I’m A Competitive Athlete: Can I Donate Blood Still?

I love being active. I love the adventure that comes with taking my road bike on a one-hundred-mile ride. I live for the after-effect of feeling my body relax proceeding a heavy lifting day. Obviously, exercise keeps our bodies healthy. Scientists and researchers are even finding that it is comparable to taking medicine in the way it can heal and help with heart disease and stroke victims.

I’ve always tried to be as physical as I can, even working a desk job at Incept for long hours each day. It is always cool to talk to blood donors who are physically active, as well. They are in great health and are usually prime candidates for donating blood in a quick and easy manner. If that is the case, then why are so many people concerned about the effects of donating blood while they are training?

“Coach told me not to donate during the season…”

I can’t tell you how often I have heard that excuse from younger donors when I’ve recruited blood donors in the past. Many business professionals who I call for their mobile blood drives at work also tell me they cannot donate since they are training for a local marathon (or something along those lines). I’m here to bust the myth about not being able to donate blood while your sport’s season is going on or while you are training for your 10k.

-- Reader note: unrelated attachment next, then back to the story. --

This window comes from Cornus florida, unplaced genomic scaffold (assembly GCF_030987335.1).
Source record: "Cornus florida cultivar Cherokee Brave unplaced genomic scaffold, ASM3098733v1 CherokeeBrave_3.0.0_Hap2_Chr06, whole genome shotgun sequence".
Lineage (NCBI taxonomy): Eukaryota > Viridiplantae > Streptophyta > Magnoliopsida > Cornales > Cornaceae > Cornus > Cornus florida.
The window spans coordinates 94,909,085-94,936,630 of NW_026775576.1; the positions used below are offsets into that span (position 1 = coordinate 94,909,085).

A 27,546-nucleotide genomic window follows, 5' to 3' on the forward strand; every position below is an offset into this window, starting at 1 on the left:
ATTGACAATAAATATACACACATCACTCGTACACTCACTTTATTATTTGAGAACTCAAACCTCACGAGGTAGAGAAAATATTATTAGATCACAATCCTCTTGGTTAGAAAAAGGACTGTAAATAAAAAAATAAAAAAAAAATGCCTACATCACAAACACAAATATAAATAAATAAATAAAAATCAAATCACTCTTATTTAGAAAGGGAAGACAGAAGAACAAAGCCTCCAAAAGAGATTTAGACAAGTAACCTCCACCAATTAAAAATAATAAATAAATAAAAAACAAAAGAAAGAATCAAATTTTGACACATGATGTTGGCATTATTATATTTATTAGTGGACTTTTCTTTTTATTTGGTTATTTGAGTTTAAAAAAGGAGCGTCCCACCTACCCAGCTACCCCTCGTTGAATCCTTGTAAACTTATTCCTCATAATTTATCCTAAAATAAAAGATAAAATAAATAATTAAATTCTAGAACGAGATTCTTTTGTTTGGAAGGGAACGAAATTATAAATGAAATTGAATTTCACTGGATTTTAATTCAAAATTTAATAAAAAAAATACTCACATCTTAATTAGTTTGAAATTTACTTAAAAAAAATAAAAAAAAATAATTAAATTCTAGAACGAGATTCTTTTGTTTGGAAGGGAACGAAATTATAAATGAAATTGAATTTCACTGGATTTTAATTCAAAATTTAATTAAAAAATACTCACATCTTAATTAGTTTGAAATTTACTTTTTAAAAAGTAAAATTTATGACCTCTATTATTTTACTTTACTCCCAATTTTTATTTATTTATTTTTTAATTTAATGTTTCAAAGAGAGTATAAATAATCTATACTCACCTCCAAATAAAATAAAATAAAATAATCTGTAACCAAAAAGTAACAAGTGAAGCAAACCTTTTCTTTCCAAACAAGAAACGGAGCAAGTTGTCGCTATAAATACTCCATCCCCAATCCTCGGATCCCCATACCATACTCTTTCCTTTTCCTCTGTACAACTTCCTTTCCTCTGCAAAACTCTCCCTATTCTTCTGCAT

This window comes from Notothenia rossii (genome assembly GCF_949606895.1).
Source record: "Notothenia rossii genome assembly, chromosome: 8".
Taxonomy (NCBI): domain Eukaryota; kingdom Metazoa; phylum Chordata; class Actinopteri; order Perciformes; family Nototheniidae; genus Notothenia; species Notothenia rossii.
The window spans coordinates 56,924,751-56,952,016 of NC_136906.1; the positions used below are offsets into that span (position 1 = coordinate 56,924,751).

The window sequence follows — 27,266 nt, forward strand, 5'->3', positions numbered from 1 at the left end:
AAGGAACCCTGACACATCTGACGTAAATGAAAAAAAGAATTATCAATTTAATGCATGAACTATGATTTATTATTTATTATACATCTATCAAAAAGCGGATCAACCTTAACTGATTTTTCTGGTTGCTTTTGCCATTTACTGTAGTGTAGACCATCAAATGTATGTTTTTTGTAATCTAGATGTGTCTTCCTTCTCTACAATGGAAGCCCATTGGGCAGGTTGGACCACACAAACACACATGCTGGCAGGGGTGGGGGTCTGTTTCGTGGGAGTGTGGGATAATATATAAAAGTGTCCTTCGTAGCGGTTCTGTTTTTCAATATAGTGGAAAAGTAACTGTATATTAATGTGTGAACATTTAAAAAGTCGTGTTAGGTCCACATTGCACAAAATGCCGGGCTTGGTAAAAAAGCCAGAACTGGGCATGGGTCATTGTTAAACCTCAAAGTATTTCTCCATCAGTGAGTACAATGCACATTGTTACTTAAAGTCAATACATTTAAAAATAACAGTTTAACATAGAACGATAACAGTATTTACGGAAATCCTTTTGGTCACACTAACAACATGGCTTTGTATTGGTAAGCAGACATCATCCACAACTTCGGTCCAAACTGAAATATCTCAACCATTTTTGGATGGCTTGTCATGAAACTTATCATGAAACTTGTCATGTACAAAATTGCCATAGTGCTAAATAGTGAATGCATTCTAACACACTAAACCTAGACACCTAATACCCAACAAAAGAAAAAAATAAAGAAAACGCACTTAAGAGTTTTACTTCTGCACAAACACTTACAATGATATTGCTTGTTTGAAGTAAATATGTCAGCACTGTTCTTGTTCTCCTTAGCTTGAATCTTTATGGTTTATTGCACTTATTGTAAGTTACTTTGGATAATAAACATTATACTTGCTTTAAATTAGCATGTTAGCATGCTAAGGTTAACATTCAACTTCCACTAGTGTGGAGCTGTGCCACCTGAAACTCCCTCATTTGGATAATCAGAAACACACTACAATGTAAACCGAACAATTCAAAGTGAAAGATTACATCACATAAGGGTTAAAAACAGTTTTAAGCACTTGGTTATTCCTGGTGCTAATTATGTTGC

• If you are a healthy athlete, you can donate blood. As stated earlier in this blog post, most athletes (especially the younger ones) are in peak shape. Their bodies are used to the stress and wear and tear of practice and have grown strong from it. Staying well hydrated, keeping calories in you, and donating after your practice and game are all easy ways to be able to play sports and donate at the same time.
  • Donate blood on your off day. Even professional athletes have an off day in their busy practice schedules. Most medical experts advise not overexerting yourself physically for 24 hours after donating blood, so if you donate on your rest day, you can be safe and ready to wake up the next morning to train as usual.
  • Stay hydrated, and keep healthy food in you. Athletes need a ton of energy, so even if you aren’t donating blood, if you are working out or training for a sport, you should always be properly nourished. When you donate blood, the average person burns between 550-750 calories to replace the fluid they have donated. When you think about it, that many calories being burned is the equivalent of running a few miles at a decent pace, which can make anyone feel tired and not on their “A” game. Stay hydrated and full, and you’ll be fine!

These are just a few tips that have worked for me and many other athletic folks who enjoy an active lifestyle and still want to donate blood. Remember, when you are an overactive lifesaver, always make sure to make rest and nutrition staples in your donation routine just as you would after a workout, and you’ll be right as rain.